In recent decades, American conservatives have tended to sound more like uncompromising libertarians than Oakeshottian, evolutionary pragmatists. That finally seems to be changing. Whether it’s the burgeoning interest in an industrial policy to counter China, or family-support programs like a child allowance, conservatives aren’t abandoning their principles wholesale so much as recognizing the existence of edge cases where the old formulas break down.

At least that was my takeaway from the recent Humane Economy symposium hosted by the Intercollegiate Studies Institute. The meeting was an opportunity for a small group of conservatives from more-to-less-libertarian backgrounds to discuss these issues candidly, in hopes of finding common ground.

On trade, for instance, there was near unanimous agreement that China’s rise presented a serious challenge to the free trade status quo, independent of one’s views on the Ricardian theory of comparative advantage. On the margin, most agreed that the U.S. will need to engage in a variety of countermeasures, from public investments to move our domestic manufacturers up the value chain to reforms designed to limit private-sector incentives to offshore production in the first place. Where we disagreed was more a matter of degree: where some favored a policy of total decoupling, others expressed cautious optimism that China would eventually liberalize given sufficient international pressure. The Panglosian view of unilateral free trade as an unalloyed good, however, was nowhere to be found.

This is not to understate the sizable differences between the various factions on the American Right. The fissions are real and growing, with conservatives increasingly held together by little more than chewing gum and a shared hatred of the Left. Yet that is all the more reason to drop our idealizations and embrace the inevitability of intra-conservative compromise. The emerging conservative realignment won’t have the internal consistency of an Ayn Rand protagonist, but so what? For conservatism properly understood, that’s a feature not a bug.

Samuel Hammond is director of poverty and welfare policy at the Niskanen Center.

Uncle Sam is Not Your Neighbor

Andy Smarick

Our federal government has essential but limited duties and authorities. In its legitimate spheres of responsibility, Uncle Sam ought to act. But outside those areas, he should not.

Unfortunately, it is not always easy to define those borders. As is the case whenever someone must determine, absent perfect information, what is “in” and what is “out,” there will be Type I and Type II errors—mistakenly labeling an “out” as an “in” and an “in” as an “out.” In governing, progressives typically make the false-positive mistake, identifying areas for the federal government to act where it should not. American conservatives can be guilty of the false-negative mistake, arguing that Uncle Sam should stand down when he ought to stand up.

Thankfully, we have been handed down rules of thumb for helping us understand when Washington should engage. These guides are always important because central authorities tend to be voracious: without a strict diet, they will consume and consume and grow and grow. But they are especially important in moments like these, when the nation faces big challenges, and the idea of resorting to swift, certain federal action becomes enticing.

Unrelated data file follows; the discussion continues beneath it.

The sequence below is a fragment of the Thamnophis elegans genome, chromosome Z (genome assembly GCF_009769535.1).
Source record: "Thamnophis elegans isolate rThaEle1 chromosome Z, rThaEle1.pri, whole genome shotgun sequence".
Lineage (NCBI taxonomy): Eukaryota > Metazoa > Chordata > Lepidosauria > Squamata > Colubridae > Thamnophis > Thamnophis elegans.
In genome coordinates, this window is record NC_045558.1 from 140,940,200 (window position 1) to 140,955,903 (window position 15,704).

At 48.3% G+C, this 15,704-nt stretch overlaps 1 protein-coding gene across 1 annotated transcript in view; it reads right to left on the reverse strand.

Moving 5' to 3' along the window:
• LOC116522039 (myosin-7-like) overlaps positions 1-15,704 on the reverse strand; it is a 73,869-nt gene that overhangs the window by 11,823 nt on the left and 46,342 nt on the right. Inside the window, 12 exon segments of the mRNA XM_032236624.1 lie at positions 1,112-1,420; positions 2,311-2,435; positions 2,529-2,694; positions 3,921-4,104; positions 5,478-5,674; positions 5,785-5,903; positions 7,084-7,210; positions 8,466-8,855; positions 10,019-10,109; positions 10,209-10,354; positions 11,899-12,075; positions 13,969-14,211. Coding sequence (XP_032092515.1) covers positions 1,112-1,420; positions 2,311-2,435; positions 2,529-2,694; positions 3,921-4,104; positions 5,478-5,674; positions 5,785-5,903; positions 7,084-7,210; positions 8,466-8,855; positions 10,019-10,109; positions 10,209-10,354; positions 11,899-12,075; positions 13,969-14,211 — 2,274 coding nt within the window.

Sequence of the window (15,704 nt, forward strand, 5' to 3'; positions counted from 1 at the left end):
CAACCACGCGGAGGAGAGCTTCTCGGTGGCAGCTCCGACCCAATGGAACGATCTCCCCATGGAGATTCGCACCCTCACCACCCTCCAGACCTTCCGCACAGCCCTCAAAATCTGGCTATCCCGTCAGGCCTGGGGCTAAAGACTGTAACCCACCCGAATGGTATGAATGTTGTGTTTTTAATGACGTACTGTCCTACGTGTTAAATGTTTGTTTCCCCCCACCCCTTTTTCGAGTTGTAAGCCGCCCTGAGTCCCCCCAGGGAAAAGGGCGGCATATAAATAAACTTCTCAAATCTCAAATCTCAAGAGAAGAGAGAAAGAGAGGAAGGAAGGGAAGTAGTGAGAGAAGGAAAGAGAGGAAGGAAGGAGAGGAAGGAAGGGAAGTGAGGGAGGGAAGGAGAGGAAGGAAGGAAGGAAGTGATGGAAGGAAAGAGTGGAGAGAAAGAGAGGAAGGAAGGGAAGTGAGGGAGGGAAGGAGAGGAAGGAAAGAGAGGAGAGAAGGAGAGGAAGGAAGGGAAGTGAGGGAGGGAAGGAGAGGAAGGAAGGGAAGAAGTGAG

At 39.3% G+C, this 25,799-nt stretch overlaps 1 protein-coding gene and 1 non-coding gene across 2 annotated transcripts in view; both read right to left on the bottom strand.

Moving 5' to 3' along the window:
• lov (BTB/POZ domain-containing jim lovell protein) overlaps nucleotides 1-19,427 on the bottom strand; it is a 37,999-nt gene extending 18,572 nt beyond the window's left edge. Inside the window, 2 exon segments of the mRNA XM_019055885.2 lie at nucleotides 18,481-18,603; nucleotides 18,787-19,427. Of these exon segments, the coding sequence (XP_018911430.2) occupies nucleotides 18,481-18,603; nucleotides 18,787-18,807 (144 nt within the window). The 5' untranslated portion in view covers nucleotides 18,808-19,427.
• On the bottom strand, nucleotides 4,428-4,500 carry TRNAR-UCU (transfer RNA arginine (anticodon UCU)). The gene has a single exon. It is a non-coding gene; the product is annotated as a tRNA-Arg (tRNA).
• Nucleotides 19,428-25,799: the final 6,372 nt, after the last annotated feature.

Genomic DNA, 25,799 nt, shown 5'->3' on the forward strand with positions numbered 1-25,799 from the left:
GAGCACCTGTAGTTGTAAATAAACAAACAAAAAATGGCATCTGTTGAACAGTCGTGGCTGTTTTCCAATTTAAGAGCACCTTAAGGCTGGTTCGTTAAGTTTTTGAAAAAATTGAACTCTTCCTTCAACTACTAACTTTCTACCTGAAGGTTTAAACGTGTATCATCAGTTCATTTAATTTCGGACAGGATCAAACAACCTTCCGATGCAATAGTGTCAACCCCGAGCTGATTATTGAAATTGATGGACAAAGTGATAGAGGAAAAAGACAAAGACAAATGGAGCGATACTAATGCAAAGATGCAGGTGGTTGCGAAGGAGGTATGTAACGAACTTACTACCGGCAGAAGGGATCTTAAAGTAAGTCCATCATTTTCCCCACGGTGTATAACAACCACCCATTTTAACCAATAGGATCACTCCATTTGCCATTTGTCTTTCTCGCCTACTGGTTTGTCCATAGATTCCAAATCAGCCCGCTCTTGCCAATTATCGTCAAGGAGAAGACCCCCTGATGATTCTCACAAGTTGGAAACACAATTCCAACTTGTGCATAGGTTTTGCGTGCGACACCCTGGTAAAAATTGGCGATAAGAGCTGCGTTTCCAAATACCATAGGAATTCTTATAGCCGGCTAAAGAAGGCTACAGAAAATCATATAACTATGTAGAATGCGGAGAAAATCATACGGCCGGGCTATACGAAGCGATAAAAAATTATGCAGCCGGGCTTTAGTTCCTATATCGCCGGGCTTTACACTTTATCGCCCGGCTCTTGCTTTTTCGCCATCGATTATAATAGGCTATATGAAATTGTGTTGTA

A good place to start is the Constitution. The federal government has enumerated powers, and the Tenth Amendment reserves the remainder for states and the units they create. From the beginning, then, Washington was legally constrained. But we also have informal rules, namely American traditions of governing related to democratic-republicanism, localism, civil society, and pluralism. In combination, these continuously remind us that America is an extraordinarily diverse, continental nation conceived in liberty; as such, self-rule, individual and community agency, and variation are vital. Accordingly, we decentralize power to an array of close-to-home governmental and nongovernmental bodies.

We are also guided by moral principles. For example, natural rights generally constrain the state. Subsidiarity assigns responsibilities and authorities to different entities within society, with a clear preference for deferring to those closest to the action and inhibiting the consolidation of power. Solidarity reflects humans’ need for community and our obligations to one another, especially those nearby.

There are also hard-learned lessons like those related to the dangers of technocracy and “seeing like a state.” These teach us that those with technical “expertise” in centralized positions of power are seldom as wise as they believe, never possess enough information to act with sufficient prudence and agility, unavoidably underappreciate local conditions and customs, and typically cause a rash of unintended negative consequences.

These rules of thumb don’t tell us exactly what to do with regard to every policy particular. But they do give us direction, and they do forecast the costs of centralization. They warn us that if we give Uncle Sam too much power, we run the risk of enervating mediating bodies and attenuating local bonds; undermining local democracy and differentiation; empowering distant, impersonal, ignorant but self-certain authorities; and distorting individual and community behavior.